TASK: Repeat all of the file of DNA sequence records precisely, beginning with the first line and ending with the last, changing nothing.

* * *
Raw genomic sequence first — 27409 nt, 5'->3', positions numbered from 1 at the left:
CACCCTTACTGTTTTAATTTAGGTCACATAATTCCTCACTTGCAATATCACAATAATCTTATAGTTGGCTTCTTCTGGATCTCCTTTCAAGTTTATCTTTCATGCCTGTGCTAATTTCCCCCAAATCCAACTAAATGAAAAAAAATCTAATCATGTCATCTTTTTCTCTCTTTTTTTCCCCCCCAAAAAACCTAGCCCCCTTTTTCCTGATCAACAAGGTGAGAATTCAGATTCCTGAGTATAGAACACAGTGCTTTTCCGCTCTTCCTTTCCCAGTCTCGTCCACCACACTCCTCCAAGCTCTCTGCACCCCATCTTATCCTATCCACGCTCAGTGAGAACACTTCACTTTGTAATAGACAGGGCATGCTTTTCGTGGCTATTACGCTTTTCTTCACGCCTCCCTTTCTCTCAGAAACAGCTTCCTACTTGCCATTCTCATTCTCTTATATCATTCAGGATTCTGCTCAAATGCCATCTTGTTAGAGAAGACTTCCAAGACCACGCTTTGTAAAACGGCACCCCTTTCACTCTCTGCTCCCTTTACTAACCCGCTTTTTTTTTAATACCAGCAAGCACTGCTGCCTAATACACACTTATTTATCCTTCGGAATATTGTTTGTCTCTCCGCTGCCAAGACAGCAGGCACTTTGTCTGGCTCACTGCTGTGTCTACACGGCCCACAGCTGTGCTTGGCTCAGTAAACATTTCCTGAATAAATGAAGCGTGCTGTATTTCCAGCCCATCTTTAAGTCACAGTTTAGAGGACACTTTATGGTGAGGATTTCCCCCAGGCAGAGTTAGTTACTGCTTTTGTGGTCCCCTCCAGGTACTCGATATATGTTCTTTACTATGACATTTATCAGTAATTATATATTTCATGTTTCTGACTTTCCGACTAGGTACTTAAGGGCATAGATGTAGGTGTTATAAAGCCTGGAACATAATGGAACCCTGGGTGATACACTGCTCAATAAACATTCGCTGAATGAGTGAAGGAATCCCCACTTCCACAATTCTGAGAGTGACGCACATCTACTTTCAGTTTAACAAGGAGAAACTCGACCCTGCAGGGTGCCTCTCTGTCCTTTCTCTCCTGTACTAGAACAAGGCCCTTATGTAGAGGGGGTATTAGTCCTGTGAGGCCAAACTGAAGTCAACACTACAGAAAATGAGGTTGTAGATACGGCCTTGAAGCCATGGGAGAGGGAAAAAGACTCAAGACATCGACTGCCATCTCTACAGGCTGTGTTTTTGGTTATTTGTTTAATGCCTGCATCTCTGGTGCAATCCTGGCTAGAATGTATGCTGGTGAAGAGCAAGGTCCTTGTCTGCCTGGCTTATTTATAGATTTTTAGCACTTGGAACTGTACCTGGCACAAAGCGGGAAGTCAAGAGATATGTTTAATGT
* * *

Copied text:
Raw genomic sequence first — 27409 nt, 5'->3', positions numbered from 1 at the left:
CACCCTTACTGTTTTAATTTAGGTCACATAATTCCTCACTTGCAATATCACAATAATCTTATAGTTGGCTTCTTCTGGATCTCCTTTCAAGTTTATCTTTCATGCCTGTGCTAATTTCCCCCAAATCCAACTAAATGAAAAAAAATCTAATCATGTCATCTTTTTCTCTCTTTTTTTCCCCCCCAAAAAACCTAGCCCCCTTTTTCCTGATCAACAAGGTGAGAATTCAGATTCCTGAGTATAGAACACAGTGCTTTTCCGCTCTTCCTTTCCCAGTCTCGTCCACCACACTCCTCCAAGCTCTCTGCACCCCATCTTATCCTATCCACGCTCAGTGAGAACACTTCACTTTGTAATAGACAGGGCATGCTTTTCGTGGCTATTACGCTTTTCTTCACGCCTCCCTTTCTCTCAGAAACAGCTTCCTACTTGCCATTCTCATTCTCTTATATCATTCAGGATTCTGCTCAAATGCCATCTTGTTAGAGAAGACTTCCAAGACCACGCTTTGTAAAACGGCACCCCTTTCACTCTCTGCTCCCTTTACTAACCCGCTTTTTTTTTAATACCAGCAAGCACTGCTGCCTAATACACACTTATTTATCCTTCGGAATATTGTTTGTCTCTCCGCTGCCAAGACAGCAGGCACTTTGTCTGGCTCACTGCTGTGTCTACACGGCCCACAGCTGTGCTTGGCTCAGTAAACATTTCCTGAATAAATGAAGCGTGCTGTATTTCCAGCCCATCTTTAAGTCACAGTTTAGAGGACACTTTATGGTGAGGATTTCCCCCAGGCAGAGTTAGTTACTGCTTTTGTGGTCCCCTCCAGGTACTCGATATATGTTCTTTACTATGACATTTATCAGTAATTATATATTTCATGTTTCTGACTTTCCGACTAGGTACTTAAGGGCATAGATGTAGGTGTTATAAAGCCTGGAACATAATGGAACCCTGGGTGATACACTGCTCAATAAACATTCGCTGAATGAGTGAAGGAATCCCCACTTCCACAATTCTGAGAGTGACGCACATCTACTTTCAGTTTAACAAGGAGAAACTCGACCCTGCAGGGTGCCTCTCTGTCCTTTCTCTCCTGTACTAGAACAAGGCCCTTATGTAGAGGGGGTATTAGTCCTGTGAGGCCAAACTGAAGTCAACACTACAGAAAATGAGGTTGTAGATACGGCCTTGAAGCCATGGGAGAGGGAAAAAGACTCAAGACATCGACTGCCATCTCTACAGGCTGTGTTTTTGGTTATTTGTTTAATGCCTGCATCTCTGGTGCAATCCTGGCTAGAATGTATGCTGGTGAAGAGCAAGGTCCTTGTCTGCCTGGCTTATTTATAGATTTTTAGCACTTGGAACTGTACCTGGCACAAAGCGGGAAGTCAAGAGATATGTTTAATGT